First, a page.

Use Azure DevOps Boards to Manage Analytics Assets

This is the 7th post in my series on Azure DevOps. This week, we will focus on Azure DevOps boards and the four options in the Boards menu – Work Items, Boards, Backlogs, and Sprints. This post will explain when you should choose one over another. Read on to learn more.

When I started with Azure DevOps, I jumped straight to boards. I didn’t pay any attention to configuration or plan out what I wanted to track. That was dumb, and I wound up having to start over. So, if you just found this post, consider scrolling to the bottom for the other posts in the series. You can thank me later. With that, let’s look at the four types of Boards available in ADO.

Four Types of Boards

ADO provides four ways to organize your work items with slightly different functionality. What you can and cannot do within each will determine which one (or more) you choose to use. Personally, I do all my work in Backlogs. But, let’s start with Work Items since it’s at the top of the list.

Work Items

The Work Items board is simply a list of all work items. You’re meant to use the filters provided and sort based on the columns you choose to show.

Pros

  • Easy to filter.
  • Completed work items can be shown or hidden using Options and/or Filters.
  • Can configure which columns are seen.
  • Can sort by columns shown.

Cons

  • Not able to see the hierarchy of work items.
  • No bulk editing in this board.
  • Cannot toggle between backlogs/teams.
  • Cannot choose the filters. They are provided for you.
  • Sorting is the only way to organize the list of work items.

Because I need the work items hierarchy, I don’t use the Work Items board. I find it to be messy and unorganized.

Boards

Boards provide a visual display of where work is at in the process.

Pros

  • Very easy to see the status of work.
  • Similar to kan ban board.
  • Can toggle between backlogs/teams.
  • Can configure columns and swim lanes.
  • Filters can be turned on and off.
  • Can configure what is shown or hidden on a card.
  • Button available to quickly “View as Backlog”.

Cons

  • You must choose which work item type to view on the Board (i.e. Epic or Issues). You may toggle back and forth between work item types, but you can only see one work item type at a time.
  • You can see the number of children a work item has (i.e. number of Issues an Epic has), but you cannot see the Issues associated with an Epic without toggling to the Issues, which hides the Epics.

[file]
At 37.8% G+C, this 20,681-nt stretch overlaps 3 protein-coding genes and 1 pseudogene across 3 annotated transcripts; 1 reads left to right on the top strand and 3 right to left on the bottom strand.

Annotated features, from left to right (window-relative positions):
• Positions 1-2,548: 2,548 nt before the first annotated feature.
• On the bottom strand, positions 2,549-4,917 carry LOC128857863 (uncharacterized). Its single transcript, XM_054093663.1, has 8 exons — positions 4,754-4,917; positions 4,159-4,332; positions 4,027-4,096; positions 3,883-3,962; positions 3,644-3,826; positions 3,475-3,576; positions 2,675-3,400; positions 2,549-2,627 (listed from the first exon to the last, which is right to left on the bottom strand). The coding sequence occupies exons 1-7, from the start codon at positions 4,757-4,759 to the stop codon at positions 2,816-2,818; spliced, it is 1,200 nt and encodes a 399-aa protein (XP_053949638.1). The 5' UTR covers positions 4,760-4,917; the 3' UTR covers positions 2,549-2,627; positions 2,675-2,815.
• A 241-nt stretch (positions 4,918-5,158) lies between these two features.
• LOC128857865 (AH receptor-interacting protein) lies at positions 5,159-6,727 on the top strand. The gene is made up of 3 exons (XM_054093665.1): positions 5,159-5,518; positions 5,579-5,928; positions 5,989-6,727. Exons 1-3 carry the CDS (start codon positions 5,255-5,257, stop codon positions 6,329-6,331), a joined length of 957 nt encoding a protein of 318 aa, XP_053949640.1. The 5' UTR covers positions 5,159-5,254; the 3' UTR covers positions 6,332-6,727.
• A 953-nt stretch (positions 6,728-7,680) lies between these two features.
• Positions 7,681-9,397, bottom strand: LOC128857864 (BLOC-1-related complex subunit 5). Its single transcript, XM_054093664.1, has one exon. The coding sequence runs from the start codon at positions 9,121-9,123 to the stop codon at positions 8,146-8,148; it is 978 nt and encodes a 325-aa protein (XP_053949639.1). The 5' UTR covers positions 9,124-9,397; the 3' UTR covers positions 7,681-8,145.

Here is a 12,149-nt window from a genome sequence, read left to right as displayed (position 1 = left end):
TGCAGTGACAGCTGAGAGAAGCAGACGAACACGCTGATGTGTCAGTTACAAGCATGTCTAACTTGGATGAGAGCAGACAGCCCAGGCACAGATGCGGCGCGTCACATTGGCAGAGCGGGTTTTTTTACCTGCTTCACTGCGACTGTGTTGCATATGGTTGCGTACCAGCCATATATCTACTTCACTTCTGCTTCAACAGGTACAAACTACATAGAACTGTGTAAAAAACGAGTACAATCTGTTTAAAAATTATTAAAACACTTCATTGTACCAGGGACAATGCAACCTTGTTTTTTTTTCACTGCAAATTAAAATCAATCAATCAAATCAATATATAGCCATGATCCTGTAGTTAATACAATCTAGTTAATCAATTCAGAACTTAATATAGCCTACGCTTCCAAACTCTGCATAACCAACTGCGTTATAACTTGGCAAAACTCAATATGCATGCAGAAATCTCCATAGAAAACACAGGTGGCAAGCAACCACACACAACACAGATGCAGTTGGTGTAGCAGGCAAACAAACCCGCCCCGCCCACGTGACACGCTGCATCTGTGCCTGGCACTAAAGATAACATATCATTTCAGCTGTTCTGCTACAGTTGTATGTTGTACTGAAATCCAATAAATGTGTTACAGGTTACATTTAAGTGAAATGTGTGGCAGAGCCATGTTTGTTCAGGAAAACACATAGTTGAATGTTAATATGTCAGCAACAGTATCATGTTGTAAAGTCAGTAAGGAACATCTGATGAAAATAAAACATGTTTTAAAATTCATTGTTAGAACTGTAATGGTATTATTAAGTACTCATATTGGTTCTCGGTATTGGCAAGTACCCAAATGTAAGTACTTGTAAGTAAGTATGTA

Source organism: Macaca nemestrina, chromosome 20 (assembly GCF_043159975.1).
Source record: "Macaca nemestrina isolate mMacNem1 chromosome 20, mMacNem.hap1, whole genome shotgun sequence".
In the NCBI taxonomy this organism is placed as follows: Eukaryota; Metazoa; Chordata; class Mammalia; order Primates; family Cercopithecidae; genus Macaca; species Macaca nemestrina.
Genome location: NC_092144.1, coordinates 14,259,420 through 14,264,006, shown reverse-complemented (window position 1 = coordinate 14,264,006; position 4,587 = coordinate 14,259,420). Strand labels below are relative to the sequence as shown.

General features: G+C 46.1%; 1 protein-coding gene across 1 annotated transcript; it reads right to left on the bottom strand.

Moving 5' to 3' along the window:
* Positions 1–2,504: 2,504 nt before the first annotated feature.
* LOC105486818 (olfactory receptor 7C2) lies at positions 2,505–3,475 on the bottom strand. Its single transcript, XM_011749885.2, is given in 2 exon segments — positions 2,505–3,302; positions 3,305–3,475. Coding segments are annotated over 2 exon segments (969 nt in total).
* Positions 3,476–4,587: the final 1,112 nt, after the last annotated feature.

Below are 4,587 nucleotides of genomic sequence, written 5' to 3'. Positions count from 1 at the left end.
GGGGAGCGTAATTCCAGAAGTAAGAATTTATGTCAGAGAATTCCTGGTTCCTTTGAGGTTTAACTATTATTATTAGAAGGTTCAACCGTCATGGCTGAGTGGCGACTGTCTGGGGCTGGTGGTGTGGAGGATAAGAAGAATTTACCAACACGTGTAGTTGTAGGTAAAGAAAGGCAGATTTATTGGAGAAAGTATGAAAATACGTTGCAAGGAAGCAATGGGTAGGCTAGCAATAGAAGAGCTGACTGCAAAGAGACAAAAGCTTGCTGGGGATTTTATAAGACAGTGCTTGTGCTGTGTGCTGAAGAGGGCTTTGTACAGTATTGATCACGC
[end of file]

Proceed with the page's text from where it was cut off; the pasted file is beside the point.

• Can get cluttered with a lot of work items.
  • Can’t do bulk edit.
  • There is no sorting within the swim lanes or columns.

Before ADO, we used LeanKit, which is very similar to Boards. I can’t articulate why, but I liked the LeanKit version better. I think I was able to see more work on the screen than with ADO, but it is satisfying to move those cards around.

Backlogs

Because we use ADO to manage analytics assets, backlogs are my bread and butter. I manage assets with Epics, and then anything related to that Epic gets setup as an Issue or Change Request. So, I love the Backlogs.

Pros

  • Uses the hierarchy of work items, and you can see all work items when the Toggle is set to the highest level of work items.
  • Bulk editing (modifying more than 1 work item at a time) possible only in Backlogs.
  • Filters can be turned on and off.
  • Can configure which columns are seen.
  • Can toggle between backlogs/teams.
  • You can reorder work items by dragging and dropping.

Cons

  • You cannot sort using colums because the hierarchy drives the order of work items.
  • ADO removes completed work from the backlog.

For my team’s usage, we would like to see the completed work. We get around this limitation by setting up a Dashboard query widget that we can quickly and easily access.

Sprints

Finally, we have sprints. Sprints resemble Boards, with the distinction being that you connect to a Sprint that has been set up in Project settings. Generally speaking, sprints are a 2 week period of focused work. If you aren’t setting up Sprints, you can skip this part. Although, you could repurpose this part of ADO to suit whatever planning interval your organization works with.

Sprint and Boards share the same pros and cons. I won’t relist them.

Conclusion

And now you know how to use Azure DevOps boards to manage analytics assets. Next week, I’ll dive in Queries so that you have the architecture to start constructing Dashboards.

Other Azure DevOps Posts in the Series

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